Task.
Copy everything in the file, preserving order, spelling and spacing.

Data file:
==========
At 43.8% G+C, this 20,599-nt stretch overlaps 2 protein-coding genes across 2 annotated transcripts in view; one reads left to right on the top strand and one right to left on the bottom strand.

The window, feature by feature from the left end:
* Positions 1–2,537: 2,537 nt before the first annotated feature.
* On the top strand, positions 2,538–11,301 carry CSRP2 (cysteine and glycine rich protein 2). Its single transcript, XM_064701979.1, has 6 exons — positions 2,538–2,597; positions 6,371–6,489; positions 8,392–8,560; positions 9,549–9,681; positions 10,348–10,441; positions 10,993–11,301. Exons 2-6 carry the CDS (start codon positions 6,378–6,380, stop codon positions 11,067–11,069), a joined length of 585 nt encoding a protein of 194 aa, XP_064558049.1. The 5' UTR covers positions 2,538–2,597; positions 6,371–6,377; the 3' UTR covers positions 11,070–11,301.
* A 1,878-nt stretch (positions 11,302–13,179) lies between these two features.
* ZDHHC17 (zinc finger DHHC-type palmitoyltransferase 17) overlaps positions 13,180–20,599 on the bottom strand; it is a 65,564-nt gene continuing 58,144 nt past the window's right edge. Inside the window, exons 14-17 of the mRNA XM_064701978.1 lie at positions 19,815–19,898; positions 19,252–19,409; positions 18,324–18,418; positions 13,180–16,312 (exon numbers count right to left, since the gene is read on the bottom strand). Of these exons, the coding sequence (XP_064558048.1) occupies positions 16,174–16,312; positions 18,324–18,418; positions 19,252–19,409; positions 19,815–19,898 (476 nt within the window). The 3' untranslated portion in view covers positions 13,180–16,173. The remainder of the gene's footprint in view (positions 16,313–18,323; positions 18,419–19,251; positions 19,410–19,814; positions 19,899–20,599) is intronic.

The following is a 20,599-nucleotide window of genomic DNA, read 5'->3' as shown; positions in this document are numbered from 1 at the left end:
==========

At 43.8% G+C, this 20,599-nt stretch overlaps 2 protein-coding genes across 2 annotated transcripts in view; one reads left to right on the top strand and one right to left on the bottom strand.

The window, feature by feature from the left end:
* Positions 1–2,537: 2,537 nt before the first annotated feature.
* On the top strand, positions 2,538–11,301 carry CSRP2 (cysteine and glycine rich protein 2). Its single transcript, XM_064701979.1, has 6 exons — positions 2,538–2,597; positions 6,371–6,489; positions 8,392–8,560; positions 9,549–9,681; positions 10,348–10,441; positions 10,993–11,301. Exons 2-6 carry the CDS (start codon positions 6,378–6,380, stop codon positions 11,067–11,069), a joined length of 585 nt encoding a protein of 194 aa, XP_064558049.1. The 5' UTR covers positions 2,538–2,597; positions 6,371–6,377; the 3' UTR covers positions 11,070–11,301.
* A 1,878-nt stretch (positions 11,302–13,179) lies between these two features.
* ZDHHC17 (zinc finger DHHC-type palmitoyltransferase 17) overlaps positions 13,180–20,599 on the bottom strand; it is a 65,564-nt gene continuing 58,144 nt past the window's right edge. Inside the window, exons 14-17 of the mRNA XM_064701978.1 lie at positions 19,815–19,898; positions 19,252–19,409; positions 18,324–18,418; positions 13,180–16,312 (exon numbers count right to left, since the gene is read on the bottom strand). Of these exons, the coding sequence (XP_064558048.1) occupies positions 16,174–16,312; positions 18,324–18,418; positions 19,252–19,409; positions 19,815–19,898 (476 nt within the window). The 3' untranslated portion in view covers positions 13,180–16,173. The remainder of the gene's footprint in view (positions 16,313–18,323; positions 18,419–19,251; positions 19,410–19,814; positions 19,899–20,599) is intronic.

The following is a 20,599-nucleotide window of genomic DNA, read 5'->3' as shown; positions in this document are numbered from 1 at the left end: